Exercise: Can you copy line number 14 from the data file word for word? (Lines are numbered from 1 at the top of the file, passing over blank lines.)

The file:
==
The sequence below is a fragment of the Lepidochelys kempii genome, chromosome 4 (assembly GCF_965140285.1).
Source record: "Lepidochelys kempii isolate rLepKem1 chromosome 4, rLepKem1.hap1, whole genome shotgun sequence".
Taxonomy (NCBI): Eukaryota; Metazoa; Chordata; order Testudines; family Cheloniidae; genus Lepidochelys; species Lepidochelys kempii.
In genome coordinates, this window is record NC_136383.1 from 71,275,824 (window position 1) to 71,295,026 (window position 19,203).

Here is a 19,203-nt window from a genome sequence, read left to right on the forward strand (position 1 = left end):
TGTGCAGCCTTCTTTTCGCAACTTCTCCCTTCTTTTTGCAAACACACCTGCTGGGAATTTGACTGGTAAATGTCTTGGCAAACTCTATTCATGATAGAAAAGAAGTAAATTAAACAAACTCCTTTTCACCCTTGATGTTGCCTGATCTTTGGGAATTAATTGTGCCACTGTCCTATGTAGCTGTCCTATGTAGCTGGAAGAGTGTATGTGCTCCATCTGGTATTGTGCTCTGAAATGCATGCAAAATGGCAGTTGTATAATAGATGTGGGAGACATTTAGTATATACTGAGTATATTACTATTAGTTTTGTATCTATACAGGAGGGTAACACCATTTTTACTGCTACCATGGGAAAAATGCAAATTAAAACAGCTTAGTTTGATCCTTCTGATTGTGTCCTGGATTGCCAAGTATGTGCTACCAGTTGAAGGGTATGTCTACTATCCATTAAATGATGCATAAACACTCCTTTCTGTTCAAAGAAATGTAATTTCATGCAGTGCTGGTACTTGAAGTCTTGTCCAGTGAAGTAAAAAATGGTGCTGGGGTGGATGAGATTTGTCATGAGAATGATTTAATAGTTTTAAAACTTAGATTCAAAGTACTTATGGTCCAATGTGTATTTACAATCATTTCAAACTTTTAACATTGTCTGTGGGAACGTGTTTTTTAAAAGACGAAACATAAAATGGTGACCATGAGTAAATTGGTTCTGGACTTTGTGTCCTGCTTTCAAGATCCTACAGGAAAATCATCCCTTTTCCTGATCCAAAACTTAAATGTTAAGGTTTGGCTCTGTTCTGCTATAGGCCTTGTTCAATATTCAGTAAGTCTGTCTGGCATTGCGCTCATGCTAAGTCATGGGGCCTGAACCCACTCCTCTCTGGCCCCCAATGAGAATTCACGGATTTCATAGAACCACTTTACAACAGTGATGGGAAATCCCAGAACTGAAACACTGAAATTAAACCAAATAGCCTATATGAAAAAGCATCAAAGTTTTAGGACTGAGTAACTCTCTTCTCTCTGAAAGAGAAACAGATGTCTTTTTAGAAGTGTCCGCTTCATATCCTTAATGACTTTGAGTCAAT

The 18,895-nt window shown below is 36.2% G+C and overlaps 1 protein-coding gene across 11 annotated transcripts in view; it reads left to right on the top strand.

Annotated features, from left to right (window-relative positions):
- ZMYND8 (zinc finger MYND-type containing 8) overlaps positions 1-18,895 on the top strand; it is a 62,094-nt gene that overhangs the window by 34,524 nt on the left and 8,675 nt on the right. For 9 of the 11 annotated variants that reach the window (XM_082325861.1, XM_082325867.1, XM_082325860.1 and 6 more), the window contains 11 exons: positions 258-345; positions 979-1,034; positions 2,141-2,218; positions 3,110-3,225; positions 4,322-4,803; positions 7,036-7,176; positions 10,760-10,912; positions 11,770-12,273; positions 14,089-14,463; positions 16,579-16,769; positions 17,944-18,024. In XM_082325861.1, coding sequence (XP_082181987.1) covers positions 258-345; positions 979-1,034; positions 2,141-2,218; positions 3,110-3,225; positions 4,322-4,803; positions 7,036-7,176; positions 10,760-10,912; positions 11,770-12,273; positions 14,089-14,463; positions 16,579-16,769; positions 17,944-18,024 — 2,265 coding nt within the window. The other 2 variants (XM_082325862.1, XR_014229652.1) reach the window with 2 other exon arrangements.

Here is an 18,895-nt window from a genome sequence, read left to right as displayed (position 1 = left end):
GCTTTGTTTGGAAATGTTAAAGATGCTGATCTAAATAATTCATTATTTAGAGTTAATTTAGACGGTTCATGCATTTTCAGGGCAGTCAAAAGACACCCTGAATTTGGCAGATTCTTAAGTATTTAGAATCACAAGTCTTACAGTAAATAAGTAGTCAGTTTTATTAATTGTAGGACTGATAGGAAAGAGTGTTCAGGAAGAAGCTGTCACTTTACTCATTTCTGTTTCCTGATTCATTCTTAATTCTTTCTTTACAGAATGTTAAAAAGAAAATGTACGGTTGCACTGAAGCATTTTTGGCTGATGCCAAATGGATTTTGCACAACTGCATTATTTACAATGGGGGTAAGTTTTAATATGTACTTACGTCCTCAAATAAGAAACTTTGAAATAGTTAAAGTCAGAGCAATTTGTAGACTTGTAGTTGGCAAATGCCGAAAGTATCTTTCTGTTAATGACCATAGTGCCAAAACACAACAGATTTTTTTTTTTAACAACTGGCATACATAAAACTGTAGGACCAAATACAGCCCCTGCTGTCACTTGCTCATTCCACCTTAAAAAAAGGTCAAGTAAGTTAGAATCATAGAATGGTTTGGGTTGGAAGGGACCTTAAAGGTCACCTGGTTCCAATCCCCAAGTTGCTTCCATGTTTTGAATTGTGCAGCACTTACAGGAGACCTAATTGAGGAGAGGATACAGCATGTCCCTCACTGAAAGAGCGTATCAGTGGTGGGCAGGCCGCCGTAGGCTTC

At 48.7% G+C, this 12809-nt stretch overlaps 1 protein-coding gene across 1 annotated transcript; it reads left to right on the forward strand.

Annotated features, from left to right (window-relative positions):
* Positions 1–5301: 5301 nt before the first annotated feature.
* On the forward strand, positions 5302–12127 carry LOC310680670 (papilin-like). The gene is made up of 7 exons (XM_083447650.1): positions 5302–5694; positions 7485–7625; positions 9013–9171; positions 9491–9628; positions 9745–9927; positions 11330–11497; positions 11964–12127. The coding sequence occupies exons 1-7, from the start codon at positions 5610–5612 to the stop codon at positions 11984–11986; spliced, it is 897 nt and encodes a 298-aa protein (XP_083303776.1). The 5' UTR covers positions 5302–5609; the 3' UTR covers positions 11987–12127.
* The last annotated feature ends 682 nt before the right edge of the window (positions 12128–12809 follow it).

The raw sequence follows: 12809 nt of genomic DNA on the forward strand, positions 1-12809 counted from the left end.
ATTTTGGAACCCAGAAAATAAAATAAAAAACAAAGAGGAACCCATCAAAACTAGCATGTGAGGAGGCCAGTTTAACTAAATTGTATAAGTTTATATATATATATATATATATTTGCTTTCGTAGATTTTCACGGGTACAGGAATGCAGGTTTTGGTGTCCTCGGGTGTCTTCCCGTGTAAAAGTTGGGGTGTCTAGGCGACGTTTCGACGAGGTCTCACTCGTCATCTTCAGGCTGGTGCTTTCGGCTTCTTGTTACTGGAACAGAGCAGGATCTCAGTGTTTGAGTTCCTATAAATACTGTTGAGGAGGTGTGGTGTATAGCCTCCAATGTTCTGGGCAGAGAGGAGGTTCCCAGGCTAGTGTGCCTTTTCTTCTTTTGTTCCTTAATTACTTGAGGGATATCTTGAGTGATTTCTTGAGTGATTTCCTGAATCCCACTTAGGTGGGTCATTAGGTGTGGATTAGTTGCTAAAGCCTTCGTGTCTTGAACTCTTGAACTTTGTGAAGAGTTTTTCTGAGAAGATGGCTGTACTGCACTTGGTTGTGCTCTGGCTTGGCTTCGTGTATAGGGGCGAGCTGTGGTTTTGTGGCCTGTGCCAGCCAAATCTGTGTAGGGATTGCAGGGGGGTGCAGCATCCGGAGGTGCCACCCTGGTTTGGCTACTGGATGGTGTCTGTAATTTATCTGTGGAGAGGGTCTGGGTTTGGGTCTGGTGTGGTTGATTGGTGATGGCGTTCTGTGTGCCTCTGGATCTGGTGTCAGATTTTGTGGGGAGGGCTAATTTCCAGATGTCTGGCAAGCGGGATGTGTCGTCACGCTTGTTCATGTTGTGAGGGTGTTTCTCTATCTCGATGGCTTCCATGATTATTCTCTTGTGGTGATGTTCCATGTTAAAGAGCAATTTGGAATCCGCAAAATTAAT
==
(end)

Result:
* Positions 1–5301: 5301 nt before the first annotated feature.